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Techniques for Meats, Poultry, Fish, and Shellfish

Techniques for Meats, Poultry, Fish, and Shellfish

Pork with salt, bay leaves, and perper corns.

Culinary Institute of America

Preparing Pork

Most pork today is much leaner than it used to be. While some cuts are still extremely high in fat, others are as much as 30 percent leaner than they were twenty-five years ago. This is a boon for health-conscious consumers, but it presents challenges to the chef. Lean pork can become dry and tough if not handled properly.

Pork shoulder goes by many names: Boston butt, butt, picnic ham, or picnic butt are a few. This cut is somewhat higher in fat than other cuts, so it is often used in sausages and charcuterie. It can be roasted, but it is better braised or stewed.

Pork loin is cut much longer than loins from beef, veal, and lamb. It can be roasted, bone-in or boneless. Chops from the loin differ in composition and shape depending on the end of the loin from which they are cut. Shoulder or arm chops are often braised; center and leg chops take well to any dry-heat method. The tenderloin is extremely lean. Left whole, it can be roasted; cut into medallions or noisettes, it can be sautéed, broiled, or grilled.

The ham simply refers to pork leg, which may or may not have been cured. Fresh ham is typically roasted; leaner parts of the ham can be ground or cut into stew meat as well. Ham steaks can be fresh, cured, or smoked. Cured or smoked hams are usually cooked and ready to heat, though roasting enhances tenderness and flavor. Specialty hams such as prosciutto and country ham are also available.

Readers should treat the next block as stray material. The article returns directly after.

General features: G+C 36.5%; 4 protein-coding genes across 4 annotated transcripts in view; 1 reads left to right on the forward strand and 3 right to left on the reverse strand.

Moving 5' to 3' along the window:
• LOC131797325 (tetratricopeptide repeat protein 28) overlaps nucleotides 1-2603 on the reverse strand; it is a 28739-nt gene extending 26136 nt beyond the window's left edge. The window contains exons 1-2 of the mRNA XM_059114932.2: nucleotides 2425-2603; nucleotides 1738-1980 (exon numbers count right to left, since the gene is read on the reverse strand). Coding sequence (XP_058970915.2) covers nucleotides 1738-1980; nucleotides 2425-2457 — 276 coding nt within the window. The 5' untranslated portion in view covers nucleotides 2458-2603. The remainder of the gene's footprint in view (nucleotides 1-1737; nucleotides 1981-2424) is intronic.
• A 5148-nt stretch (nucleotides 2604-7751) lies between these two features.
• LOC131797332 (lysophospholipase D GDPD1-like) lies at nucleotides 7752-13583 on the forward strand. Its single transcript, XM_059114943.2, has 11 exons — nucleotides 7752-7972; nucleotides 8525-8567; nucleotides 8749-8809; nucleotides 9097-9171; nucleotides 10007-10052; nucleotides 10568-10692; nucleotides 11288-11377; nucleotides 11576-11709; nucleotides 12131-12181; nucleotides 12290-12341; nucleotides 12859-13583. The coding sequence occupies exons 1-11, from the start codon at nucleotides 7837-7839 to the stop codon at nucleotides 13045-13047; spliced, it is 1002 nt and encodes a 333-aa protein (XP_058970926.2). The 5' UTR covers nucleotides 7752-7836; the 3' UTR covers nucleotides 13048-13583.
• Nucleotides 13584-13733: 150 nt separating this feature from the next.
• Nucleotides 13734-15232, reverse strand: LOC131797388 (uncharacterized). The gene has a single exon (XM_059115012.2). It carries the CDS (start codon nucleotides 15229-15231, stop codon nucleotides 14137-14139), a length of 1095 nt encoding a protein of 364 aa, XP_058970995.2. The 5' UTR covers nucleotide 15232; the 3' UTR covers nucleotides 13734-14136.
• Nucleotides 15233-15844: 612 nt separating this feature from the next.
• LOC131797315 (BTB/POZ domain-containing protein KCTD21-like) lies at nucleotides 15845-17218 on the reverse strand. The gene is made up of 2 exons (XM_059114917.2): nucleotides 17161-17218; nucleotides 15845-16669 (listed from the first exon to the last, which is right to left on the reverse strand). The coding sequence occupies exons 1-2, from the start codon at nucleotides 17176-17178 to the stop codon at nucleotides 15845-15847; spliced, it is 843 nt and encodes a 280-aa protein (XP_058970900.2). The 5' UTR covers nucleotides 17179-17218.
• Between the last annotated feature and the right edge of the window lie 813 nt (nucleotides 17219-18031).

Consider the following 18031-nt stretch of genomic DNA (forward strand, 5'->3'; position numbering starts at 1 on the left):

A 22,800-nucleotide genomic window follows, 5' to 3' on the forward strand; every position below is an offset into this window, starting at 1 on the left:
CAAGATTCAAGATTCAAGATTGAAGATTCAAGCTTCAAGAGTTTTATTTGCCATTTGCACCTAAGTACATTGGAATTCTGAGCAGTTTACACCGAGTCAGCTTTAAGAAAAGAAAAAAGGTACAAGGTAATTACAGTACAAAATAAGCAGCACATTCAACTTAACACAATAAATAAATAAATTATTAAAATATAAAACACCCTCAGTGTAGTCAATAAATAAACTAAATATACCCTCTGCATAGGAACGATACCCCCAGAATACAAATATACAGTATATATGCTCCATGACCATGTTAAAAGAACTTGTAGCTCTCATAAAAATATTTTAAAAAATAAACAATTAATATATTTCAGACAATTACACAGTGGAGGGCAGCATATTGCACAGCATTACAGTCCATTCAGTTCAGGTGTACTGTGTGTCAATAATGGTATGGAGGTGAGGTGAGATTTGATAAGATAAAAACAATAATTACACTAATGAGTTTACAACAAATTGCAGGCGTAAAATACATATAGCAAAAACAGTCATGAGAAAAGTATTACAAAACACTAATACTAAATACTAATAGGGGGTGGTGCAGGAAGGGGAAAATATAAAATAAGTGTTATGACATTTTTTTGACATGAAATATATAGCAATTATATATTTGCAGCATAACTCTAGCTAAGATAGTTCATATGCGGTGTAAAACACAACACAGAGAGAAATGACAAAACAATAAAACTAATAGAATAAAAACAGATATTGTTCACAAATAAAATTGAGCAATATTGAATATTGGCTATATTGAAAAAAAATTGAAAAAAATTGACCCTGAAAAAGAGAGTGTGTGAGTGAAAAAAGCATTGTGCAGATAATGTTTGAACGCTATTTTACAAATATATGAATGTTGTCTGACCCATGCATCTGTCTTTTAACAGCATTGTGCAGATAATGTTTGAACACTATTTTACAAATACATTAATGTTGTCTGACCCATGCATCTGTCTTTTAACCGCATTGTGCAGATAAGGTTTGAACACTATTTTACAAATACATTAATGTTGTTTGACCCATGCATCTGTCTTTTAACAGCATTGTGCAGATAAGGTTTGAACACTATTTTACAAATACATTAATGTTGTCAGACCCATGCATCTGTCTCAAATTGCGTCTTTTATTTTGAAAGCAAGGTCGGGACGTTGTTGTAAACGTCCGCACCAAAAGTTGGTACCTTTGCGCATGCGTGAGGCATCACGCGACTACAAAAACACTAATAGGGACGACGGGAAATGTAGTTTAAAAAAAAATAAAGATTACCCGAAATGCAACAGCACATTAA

Spareribs are exceptionally fatty: nearly 70 percent of the calories may come from fat. They also have a high proportion of bone. Nevertheless, they are immensely popular.

Ham is not the only part of the pig that is cured or smoked. Pork belly is smoked or cured (or both) to make bacon; Canadian bacon is boneless smoked loin. Ham hocks, pig’s feet and knuckles, and even snouts are available fresh, cured, and smoked. They are often used in soups and as flavorings in simmered dishes such as beans and greens.

For our guide to preparing lamb, game, and poultry, go to the next page -- >